Journal article

A small speech community with many small languages: The role of receptive multilingualism in supporting linguistic diversity at Warruwi Community (Australia)

Ruth Singer

LANGUAGE & COMMUNICATION | PERGAMON-ELSEVIER SCIENCE LTD | Published : 2018

Abstract

At Warruwi Community (pop. 400), nine very different Indigenous languages are still widely used, which is unusual in the contemporary Australian Indigenous context. Using the receptive multilingual mode, speakers frequently address one another in different languages. This mode offers speakers of small languages such as Mawng (ca. 400 speakers) an alternative to accommodating to larger languages such as Yolngu-matha (ca. 2000 speakers). Although not unique to Warruwi, receptive multilingual practices are part of a set of “mutually constituting ideologies and practices” (Nakassis, 2016) that co-construct a speech community where many small languages flourish.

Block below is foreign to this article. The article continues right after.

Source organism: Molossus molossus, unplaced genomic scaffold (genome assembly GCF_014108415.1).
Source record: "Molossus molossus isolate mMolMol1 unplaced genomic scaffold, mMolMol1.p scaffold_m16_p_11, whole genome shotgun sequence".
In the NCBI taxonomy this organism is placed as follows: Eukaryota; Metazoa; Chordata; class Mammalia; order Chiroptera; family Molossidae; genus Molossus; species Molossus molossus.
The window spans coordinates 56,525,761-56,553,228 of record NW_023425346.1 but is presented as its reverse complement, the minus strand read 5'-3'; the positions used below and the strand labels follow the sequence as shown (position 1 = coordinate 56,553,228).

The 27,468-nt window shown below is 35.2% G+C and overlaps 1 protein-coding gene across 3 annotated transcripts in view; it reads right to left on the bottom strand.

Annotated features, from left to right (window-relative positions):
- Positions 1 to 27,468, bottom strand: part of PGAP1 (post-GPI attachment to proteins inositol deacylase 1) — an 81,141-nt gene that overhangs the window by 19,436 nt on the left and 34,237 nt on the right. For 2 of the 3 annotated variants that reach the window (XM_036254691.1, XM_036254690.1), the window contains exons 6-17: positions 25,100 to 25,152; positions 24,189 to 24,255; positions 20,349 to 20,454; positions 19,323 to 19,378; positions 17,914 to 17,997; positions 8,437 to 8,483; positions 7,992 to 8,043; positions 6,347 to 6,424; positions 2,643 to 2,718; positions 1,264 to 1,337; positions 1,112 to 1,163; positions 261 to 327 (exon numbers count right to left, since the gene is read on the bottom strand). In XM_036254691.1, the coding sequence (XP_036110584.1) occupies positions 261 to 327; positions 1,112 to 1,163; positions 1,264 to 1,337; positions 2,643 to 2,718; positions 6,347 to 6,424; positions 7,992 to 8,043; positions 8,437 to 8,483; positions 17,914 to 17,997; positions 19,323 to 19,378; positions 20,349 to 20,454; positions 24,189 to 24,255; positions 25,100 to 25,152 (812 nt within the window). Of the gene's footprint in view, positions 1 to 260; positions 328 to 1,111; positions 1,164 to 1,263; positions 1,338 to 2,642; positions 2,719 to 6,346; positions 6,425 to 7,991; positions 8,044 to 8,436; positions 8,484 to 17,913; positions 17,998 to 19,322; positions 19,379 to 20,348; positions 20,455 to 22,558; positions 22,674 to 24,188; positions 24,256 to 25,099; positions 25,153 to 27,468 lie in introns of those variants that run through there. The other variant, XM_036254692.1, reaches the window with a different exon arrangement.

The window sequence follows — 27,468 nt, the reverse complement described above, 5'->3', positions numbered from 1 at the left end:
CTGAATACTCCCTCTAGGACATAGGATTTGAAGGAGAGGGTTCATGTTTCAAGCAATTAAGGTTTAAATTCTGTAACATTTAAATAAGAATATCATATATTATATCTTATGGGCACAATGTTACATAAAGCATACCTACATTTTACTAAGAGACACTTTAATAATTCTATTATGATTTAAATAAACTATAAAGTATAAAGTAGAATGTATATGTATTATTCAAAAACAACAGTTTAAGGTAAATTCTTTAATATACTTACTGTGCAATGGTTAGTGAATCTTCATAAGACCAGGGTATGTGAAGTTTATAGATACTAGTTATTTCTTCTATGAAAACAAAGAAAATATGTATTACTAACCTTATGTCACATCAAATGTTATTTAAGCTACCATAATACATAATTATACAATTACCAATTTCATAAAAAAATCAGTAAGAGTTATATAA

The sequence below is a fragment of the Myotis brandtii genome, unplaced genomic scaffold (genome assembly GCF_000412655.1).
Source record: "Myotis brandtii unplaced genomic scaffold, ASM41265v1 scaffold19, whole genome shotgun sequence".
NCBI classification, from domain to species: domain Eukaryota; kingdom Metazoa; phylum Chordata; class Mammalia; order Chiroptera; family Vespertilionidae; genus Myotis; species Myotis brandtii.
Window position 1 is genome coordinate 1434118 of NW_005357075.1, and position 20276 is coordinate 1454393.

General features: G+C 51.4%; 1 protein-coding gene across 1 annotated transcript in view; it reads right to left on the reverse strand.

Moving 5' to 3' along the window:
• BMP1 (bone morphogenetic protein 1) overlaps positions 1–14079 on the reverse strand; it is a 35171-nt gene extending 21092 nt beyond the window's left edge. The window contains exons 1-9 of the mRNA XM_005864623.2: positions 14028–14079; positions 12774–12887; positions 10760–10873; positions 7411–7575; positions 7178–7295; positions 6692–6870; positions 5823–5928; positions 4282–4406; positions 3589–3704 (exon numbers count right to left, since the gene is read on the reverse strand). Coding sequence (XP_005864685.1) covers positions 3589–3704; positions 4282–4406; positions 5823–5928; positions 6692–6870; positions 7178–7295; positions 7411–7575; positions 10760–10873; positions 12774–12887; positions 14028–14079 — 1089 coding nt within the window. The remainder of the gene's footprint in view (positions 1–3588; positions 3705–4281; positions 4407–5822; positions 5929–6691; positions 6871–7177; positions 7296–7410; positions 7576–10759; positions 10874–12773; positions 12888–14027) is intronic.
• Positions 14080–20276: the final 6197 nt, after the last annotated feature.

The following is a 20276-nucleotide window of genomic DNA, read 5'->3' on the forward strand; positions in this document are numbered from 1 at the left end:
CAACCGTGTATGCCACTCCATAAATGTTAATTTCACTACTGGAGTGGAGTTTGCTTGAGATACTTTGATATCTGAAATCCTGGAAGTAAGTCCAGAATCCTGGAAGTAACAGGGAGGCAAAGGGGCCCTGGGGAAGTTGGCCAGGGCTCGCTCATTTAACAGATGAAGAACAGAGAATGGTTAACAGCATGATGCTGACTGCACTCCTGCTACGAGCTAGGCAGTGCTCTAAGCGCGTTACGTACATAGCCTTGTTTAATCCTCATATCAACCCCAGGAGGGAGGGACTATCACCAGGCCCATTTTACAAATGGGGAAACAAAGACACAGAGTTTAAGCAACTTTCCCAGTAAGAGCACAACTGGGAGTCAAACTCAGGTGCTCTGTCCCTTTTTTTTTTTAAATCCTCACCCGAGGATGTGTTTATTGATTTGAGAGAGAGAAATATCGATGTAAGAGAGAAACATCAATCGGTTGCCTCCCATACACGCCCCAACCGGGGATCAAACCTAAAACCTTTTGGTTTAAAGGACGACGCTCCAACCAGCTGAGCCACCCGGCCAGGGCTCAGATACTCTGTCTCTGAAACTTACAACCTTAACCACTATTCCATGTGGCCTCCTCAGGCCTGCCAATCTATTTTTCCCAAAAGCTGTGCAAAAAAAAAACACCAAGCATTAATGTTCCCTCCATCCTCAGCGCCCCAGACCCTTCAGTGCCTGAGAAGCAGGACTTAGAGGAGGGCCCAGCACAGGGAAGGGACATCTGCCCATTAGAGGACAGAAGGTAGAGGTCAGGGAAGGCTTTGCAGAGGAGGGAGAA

University of Melbourne Researchers

Grants

Awarded by Australian Research Council


Awarded by Fritz Thyssen Stiftung


Funding Acknowledgements

This work draws on extensive discussions with members of Warruwi Community, and the fieldwork was supported by Warruwi Community and Warruwi School. Thanks especially to Janet Mardbinda, Rachel Meiyinbara, Nancy Ngalmindjalmag and Richard Dhangalangal for their participation in the research leading to this article. Discussions with Susy Macqueen while doing fieldwork helped to deepen the discussion and analysis of linguistic repertoires in this paper. I would like to thank audiences at the University of Melbourne (Dyason Fellowship, School of Languages and Linguistics Melbourne-Manchester humanities fund), SOAS, University of Oslo and the Australian Languages Workshop for their responses to some of the ideas in this paper. Thanks very much to Jill Vaughan and Sari Pietikainen for their comments on the article. Research was funded by the Australian Research Council (DE140100232 and FL130100111) and travel support from SOAS (University of London), the University of Melbourne and the Fritz Thyssen Stiftung (Ref. 50.16.0.029SL).